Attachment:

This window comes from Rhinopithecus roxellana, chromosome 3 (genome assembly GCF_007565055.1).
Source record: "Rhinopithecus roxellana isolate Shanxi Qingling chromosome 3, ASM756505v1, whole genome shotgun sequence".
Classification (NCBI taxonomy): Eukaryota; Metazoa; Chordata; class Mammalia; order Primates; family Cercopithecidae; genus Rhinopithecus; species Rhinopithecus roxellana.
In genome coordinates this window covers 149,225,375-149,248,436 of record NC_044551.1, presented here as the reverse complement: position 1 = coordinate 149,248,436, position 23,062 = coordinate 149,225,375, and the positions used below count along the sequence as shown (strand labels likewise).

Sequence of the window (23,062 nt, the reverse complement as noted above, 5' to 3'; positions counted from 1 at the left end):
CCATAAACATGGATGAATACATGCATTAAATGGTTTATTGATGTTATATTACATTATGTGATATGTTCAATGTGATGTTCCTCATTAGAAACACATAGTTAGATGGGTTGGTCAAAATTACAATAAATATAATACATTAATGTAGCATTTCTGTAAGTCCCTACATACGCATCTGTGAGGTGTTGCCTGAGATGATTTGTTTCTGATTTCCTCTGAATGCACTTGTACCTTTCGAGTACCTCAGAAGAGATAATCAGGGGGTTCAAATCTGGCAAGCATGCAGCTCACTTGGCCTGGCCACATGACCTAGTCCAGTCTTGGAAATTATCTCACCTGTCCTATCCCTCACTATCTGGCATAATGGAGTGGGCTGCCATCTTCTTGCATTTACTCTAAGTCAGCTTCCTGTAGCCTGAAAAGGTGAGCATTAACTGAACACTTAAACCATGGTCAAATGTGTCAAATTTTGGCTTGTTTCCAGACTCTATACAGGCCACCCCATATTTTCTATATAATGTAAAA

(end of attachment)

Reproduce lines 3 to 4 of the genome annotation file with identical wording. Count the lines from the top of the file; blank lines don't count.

Classification (NCBI taxonomy): Eukaryota; Metazoa; Chordata; class Mammalia; order Primates; family Cercopithecidae; genus Rhinopithecus; species Rhinopithecus roxellana.
In genome coordinates this window covers 149,225,375-149,248,436 of record NC_044551.1, presented here as the reverse complement: position 1 = coordinate 149,248,436, position 23,062 = coordinate 149,225,375, and the positions used below count along the sequence as shown (strand labels likewise).